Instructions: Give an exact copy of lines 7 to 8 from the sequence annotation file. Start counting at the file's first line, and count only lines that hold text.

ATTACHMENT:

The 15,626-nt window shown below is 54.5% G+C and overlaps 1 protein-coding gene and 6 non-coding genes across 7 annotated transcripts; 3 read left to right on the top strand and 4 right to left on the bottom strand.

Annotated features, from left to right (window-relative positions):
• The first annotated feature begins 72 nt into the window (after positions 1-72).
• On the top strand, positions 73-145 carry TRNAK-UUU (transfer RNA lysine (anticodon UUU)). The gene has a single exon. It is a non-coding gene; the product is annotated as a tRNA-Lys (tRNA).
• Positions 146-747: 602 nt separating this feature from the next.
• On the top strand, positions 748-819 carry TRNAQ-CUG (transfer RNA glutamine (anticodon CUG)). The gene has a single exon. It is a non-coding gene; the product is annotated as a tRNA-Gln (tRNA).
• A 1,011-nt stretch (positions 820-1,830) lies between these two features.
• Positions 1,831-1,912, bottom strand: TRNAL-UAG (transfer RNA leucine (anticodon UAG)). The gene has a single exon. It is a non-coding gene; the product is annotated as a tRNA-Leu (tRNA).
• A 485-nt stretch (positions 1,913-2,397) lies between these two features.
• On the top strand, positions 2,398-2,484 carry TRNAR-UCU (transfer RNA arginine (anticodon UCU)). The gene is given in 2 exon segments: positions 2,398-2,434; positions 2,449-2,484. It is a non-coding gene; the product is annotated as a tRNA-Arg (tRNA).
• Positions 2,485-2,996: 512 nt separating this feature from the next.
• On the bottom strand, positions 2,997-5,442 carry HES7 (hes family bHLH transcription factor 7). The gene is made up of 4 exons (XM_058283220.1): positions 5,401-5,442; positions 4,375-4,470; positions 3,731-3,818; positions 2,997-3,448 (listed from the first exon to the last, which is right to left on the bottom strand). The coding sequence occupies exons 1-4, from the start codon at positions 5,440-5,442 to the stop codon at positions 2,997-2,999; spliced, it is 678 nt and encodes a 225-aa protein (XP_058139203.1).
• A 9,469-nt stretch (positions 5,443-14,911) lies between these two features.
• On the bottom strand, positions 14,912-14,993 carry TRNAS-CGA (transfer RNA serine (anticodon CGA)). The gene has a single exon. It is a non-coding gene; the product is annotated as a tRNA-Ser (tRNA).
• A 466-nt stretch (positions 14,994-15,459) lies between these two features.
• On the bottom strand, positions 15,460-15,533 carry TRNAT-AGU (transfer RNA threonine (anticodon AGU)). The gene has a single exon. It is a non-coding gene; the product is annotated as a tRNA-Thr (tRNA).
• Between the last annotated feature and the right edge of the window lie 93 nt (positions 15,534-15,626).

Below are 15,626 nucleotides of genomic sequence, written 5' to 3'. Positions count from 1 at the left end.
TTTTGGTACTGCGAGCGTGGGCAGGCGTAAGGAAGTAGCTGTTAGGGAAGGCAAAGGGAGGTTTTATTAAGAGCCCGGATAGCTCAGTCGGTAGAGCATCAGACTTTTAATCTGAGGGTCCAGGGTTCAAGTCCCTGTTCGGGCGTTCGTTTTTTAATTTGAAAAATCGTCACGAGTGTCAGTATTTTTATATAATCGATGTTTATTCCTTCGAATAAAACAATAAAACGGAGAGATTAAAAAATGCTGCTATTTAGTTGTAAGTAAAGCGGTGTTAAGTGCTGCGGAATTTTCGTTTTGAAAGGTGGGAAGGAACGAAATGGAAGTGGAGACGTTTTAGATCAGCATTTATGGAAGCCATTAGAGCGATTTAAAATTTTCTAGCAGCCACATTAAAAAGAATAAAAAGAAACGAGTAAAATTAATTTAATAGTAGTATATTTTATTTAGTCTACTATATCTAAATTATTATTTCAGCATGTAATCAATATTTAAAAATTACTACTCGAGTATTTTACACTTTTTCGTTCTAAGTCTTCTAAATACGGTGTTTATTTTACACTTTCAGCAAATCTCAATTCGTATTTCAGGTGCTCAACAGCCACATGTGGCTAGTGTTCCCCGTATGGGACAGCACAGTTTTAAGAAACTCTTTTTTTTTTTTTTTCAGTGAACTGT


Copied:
• A 1,011-nt stretch (positions 820-1,830) lies between these two features.
• Positions 1,831-1,912, bottom strand: TRNAL-UAG (transfer RNA leucine (anticodon UAG)). The gene has a single exon. It is a non-coding gene; the product is annotated as a tRNA-Leu (tRNA).